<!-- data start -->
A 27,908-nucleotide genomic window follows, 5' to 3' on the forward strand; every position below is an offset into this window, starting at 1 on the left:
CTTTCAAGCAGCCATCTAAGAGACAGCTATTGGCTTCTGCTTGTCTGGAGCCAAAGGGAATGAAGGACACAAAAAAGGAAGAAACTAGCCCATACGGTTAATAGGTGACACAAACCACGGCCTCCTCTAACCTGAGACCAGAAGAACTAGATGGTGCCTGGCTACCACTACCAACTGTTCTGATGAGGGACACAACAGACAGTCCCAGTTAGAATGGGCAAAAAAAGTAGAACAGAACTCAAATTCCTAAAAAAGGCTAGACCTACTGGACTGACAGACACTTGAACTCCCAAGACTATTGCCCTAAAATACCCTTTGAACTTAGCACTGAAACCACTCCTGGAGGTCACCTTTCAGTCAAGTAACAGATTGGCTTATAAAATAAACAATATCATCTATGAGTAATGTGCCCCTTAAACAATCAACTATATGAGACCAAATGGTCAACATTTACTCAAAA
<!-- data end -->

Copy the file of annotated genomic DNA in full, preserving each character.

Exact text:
A 27,908-nucleotide genomic window follows, 5' to 3' on the forward strand; every position below is an offset into this window, starting at 1 on the left:
CTTTCAAGCAGCCATCTAAGAGACAGCTATTGGCTTCTGCTTGTCTGGAGCCAAAGGGAATGAAGGACACAAAAAAGGAAGAAACTAGCCCATACGGTTAATAGGTGACACAAACCACGGCCTCCTCTAACCTGAGACCAGAAGAACTAGATGGTGCCTGGCTACCACTACCAACTGTTCTGATGAGGGACACAACAGACAGTCCCAGTTAGAATGGGCAAAAAAAGTAGAACAGAACTCAAATTCCTAAAAAAGGCTAGACCTACTGGACTGACAGACACTTGAACTCCCAAGACTATTGCCCTAAAATACCCTTTGAACTTAGCACTGAAACCACTCCTGGAGGTCACCTTTCAGTCAAGTAACAGATTGGCTTATAAAATAAACAATATCATCTATGAGTAATGTGCCCCTTAAACAATCAACTATATGAGACCAAATGGTCAACATTTACTCAAAA